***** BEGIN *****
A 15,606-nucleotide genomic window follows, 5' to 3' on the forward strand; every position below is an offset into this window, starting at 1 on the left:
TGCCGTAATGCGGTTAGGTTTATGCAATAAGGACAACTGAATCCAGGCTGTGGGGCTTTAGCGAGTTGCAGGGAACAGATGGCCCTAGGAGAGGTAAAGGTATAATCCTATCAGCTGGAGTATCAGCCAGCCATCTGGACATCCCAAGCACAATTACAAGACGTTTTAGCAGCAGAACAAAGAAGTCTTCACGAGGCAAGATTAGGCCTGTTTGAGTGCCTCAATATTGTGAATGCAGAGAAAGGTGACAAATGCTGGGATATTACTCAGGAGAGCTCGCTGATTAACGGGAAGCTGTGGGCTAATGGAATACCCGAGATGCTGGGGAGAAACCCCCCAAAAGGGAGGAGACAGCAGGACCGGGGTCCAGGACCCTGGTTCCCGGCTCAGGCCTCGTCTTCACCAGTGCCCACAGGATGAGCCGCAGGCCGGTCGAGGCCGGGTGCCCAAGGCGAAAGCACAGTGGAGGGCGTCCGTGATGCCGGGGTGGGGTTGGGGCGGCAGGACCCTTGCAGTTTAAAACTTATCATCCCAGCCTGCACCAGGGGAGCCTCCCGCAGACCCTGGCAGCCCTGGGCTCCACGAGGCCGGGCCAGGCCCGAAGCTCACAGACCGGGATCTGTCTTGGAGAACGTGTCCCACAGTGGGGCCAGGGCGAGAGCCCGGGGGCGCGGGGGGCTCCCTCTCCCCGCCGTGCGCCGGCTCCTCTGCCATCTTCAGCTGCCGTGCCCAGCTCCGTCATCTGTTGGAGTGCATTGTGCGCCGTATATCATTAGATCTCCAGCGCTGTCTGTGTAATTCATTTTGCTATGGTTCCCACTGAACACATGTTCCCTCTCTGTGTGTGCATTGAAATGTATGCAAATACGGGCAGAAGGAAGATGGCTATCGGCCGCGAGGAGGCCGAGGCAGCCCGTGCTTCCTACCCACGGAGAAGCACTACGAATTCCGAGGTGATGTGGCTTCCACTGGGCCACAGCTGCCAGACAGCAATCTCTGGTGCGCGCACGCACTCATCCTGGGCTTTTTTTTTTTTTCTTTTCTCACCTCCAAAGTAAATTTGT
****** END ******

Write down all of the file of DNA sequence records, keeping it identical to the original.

A 15,606-nucleotide genomic window follows, 5' to 3' on the forward strand; every position below is an offset into this window, starting at 1 on the left:
TGCCGTAATGCGGTTAGGTTTATGCAATAAGGACAACTGAATCCAGGCTGTGGGGCTTTAGCGAGTTGCAGGGAACAGATGGCCCTAGGAGAGGTAAAGGTATAATCCTATCAGCTGGAGTATCAGCCAGCCATCTGGACATCCCAAGCACAATTACAAGACGTTTTAGCAGCAGAACAAAGAAGTCTTCACGAGGCAAGATTAGGCCTGTTTGAGTGCCTCAATATTGTGAATGCAGAGAAAGGTGACAAATGCTGGGATATTACTCAGGAGAGCTCGCTGATTAACGGGAAGCTGTGGGCTAATGGAATACCCGAGATGCTGGGGAGAAACCCCCCAAAAGGGAGGAGACAGCAGGACCGGGGTCCAGGACCCTGGTTCCCGGCTCAGGCCTCGTCTTCACCAGTGCCCACAGGATGAGCCGCAGGCCGGTCGAGGCCGGGTGCCCAAGGCGAAAGCACAGTGGAGGGCGTCCGTGATGCCGGGGTGGGGTTGGGGCGGCAGGACCCTTGCAGTTTAAAACTTATCATCCCAGCCTGCACCAGGGGAGCCTCCCGCAGACCCTGGCAGCCCTGGGCTCCACGAGGCCGGGCCAGGCCCGAAGCTCACAGACCGGGATCTGTCTTGGAGAACGTGTCCCACAGTGGGGCCAGGGCGAGAGCCCGGGGGCGCGGGGGGCTCCCTCTCCCCGCCGTGCGCCGGCTCCTCTGCCATCTTCAGCTGCCGTGCCCAGCTCCGTCATCTGTTGGAGTGCATTGTGCGCCGTATATCATTAGATCTCCAGCGCTGTCTGTGTAATTCATTTTGCTATGGTTCCCACTGAACACATGTTCCCTCTCTGTGTGTGCATTGAAATGTATGCAAATACGGGCAGAAGGAAGATGGCTATCGGCCGCGAGGAGGCCGAGGCAGCCCGTGCTTCCTACCCACGGAGAAGCACTACGAATTCCGAGGTGATGTGGCTTCCACTGGGCCACAGCTGCCAGACAGCAATCTCTGGTGCGCGCACGCACTCATCCTGGGCTTTTTTTTTTTTTCTTTTCTCACCTCCAAAGTAAATTTGT